Carl Icahn has said recently that if Apple Inc. (NASDAQ:AAPL) doesn’t take his advice for a $150 billion share buyback, he would be open to a proxy battle. The notorious activist investor often gets pretty nasty with the companies he enters into proxy battles with, but he seems to be setting a different tone with Apple. It’s as if he’s saying, “Things will be different this time.”

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Icahn files precatory proposal with Apple

Time magazine conducted a series of exclusive interviews with Carl Icahn as he has gone through this process of pressuring Apple Inc. (NASDAQ:AAPL) to do a bigger share buyback. He continued to emphasize that he really likes Apple CEO Tim Cook and thinks he is doing a good job. However, he still disagrees with the company’s capital return strategy.

As a result, he filed a precatory proposal with Apple on Nov. 26, just three days ahead of the deadline to file measures which shareholders would vote on at the next meeting. It’s particularly interesting that he chose to file a precatory proposal because this diverges from his usual tactics. It’s as if Apple’s sheer size and standing on Wall Street requires such a divergence. A precatory proposal is a non-binding proposal which is merely aimed at collecting shareholders’ opinions on a topic. Even if it passes, Apple is not obligated to go along with it.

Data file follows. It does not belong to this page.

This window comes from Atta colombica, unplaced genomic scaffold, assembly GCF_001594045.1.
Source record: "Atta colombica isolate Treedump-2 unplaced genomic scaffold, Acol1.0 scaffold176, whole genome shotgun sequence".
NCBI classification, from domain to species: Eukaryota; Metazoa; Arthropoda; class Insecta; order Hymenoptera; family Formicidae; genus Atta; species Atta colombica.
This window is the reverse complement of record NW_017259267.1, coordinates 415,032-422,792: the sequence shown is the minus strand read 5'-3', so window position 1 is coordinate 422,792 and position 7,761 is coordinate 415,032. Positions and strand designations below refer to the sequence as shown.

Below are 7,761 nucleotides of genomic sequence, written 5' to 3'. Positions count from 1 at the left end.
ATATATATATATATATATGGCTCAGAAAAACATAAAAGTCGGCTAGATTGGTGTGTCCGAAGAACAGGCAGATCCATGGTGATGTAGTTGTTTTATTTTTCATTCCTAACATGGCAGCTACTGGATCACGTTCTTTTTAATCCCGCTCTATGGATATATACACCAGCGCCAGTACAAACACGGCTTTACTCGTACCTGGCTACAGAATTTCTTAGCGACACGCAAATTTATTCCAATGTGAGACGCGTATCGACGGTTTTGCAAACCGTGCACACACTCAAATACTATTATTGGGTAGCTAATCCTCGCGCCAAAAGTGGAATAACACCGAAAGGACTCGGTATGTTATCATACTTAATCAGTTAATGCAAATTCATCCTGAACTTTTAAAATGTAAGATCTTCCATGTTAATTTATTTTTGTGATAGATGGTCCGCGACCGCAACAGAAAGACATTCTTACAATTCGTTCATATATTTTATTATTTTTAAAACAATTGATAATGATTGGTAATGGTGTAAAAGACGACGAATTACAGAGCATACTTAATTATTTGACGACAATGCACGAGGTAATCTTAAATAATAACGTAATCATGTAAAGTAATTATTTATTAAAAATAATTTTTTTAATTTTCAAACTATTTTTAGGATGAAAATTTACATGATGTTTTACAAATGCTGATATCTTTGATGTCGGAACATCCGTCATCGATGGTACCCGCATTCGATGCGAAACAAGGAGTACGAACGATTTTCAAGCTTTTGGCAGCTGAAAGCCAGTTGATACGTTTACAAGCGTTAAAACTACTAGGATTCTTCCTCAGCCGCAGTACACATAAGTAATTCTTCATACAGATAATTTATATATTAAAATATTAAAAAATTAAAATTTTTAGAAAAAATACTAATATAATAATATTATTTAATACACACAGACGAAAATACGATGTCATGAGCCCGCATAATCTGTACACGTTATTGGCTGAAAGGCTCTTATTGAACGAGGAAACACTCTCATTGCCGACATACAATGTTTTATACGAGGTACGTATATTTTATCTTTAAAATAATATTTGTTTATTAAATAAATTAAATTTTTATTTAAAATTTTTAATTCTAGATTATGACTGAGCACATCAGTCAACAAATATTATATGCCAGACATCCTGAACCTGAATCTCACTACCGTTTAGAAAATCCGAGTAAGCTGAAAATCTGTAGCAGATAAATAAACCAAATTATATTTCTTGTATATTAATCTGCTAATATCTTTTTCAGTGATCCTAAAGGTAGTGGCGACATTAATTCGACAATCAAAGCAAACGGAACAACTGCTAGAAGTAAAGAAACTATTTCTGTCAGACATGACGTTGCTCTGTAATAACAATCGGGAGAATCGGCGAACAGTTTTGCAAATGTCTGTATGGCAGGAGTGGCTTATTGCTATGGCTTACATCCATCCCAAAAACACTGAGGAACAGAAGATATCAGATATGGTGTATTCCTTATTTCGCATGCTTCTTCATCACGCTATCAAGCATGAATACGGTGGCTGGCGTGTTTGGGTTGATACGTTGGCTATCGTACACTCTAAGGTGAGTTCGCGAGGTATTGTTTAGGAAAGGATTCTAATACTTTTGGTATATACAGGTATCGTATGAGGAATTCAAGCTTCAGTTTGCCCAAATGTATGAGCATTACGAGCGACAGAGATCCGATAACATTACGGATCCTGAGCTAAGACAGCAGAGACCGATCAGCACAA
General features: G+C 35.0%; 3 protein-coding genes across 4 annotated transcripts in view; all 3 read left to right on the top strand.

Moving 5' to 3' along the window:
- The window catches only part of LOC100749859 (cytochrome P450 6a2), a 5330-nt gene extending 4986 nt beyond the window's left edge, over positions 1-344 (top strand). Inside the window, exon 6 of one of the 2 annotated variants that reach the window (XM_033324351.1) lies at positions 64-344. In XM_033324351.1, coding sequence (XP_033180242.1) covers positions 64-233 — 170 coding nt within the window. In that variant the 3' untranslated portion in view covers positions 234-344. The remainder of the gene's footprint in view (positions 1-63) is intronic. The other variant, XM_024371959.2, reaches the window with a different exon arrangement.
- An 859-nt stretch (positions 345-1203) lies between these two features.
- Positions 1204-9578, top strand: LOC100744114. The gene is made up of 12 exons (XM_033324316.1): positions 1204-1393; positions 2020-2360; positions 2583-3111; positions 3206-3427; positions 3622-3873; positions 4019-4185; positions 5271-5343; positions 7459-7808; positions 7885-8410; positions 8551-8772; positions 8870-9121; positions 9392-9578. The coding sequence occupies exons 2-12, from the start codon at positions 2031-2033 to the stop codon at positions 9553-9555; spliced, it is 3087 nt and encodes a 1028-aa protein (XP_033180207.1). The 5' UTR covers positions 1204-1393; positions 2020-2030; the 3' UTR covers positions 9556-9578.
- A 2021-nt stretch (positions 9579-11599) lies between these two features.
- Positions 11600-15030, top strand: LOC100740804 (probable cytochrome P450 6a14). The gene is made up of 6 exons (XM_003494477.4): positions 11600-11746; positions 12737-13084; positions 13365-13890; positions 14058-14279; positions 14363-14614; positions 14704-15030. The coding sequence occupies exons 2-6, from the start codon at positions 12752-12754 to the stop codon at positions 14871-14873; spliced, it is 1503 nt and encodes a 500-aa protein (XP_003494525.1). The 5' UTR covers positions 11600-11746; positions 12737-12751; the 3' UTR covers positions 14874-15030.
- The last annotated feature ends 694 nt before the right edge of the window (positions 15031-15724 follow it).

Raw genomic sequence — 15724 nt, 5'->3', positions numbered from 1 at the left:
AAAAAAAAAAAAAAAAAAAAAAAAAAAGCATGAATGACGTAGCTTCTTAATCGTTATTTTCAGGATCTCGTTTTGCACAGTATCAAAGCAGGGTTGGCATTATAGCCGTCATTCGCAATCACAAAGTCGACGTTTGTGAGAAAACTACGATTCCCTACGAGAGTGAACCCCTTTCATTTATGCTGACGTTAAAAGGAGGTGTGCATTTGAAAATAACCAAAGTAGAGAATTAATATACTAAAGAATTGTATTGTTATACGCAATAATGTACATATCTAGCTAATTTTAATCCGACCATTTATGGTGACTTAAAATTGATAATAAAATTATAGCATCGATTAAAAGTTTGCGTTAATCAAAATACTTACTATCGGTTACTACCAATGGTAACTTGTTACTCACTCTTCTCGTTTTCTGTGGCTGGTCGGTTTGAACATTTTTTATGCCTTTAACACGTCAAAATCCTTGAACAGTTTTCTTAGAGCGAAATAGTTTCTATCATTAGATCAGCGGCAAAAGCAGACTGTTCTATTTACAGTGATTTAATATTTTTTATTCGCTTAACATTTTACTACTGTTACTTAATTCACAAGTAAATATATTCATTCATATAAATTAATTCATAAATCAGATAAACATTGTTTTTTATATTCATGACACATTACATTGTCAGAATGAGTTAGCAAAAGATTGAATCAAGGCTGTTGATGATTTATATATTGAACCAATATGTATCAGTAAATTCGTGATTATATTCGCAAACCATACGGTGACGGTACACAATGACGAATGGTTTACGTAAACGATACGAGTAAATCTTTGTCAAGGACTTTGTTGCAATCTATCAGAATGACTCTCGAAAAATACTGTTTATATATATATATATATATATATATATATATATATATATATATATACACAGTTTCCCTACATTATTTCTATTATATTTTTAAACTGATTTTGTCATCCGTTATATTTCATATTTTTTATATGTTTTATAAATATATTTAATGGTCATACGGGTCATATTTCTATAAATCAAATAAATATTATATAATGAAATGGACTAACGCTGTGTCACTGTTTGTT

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Icahn wants a smaller share buyback from Apple

For months now, Carl Icahn has been pushing Apple Inc. (NASDAQ:AAPL) to buy back $150 billion of its shares as soon as possible. Since he started that push, he has added billions of dollars to Apple’s market capitalization as he pumped up the stock’s price—merely by publicizing his involvement in Apple and his idea.

Now that Apple’s share price has increased, Icahn has dialed back his demands a bit. He said that he was no longer pushing for the $150 billion buyback, and CNBC reported that the precatory proposal he filed was for just a $50 billion share buyback. That smaller amount might be closer to what Apple might do, although if shares keep rising as they have been, the company could become less and less likely to do it. After all, it makes more sense to buy back shares of your own company when the stock price is down. So by pumping up Apple’s share price, Icahn is, in a way, making it less attractive for Apple to buy back its own shares. Shares of Apple are starting to approach $600 again, which would be a new key milestone for the company’s stock price.

Should Apple buy back shares?

However, investors could see an increased share buyback as a good-faith gesture to return capital to them, which would in turn make Apple Inc. (NASDAQ:AAPL) more attractive to them. Of course the debate about whether a share buyback or an increased dividend would be the better option will undoubtedly continue. But perhaps since Carl Icahn has slashed $100 billion off of his push, he stands a better chance at getting his way.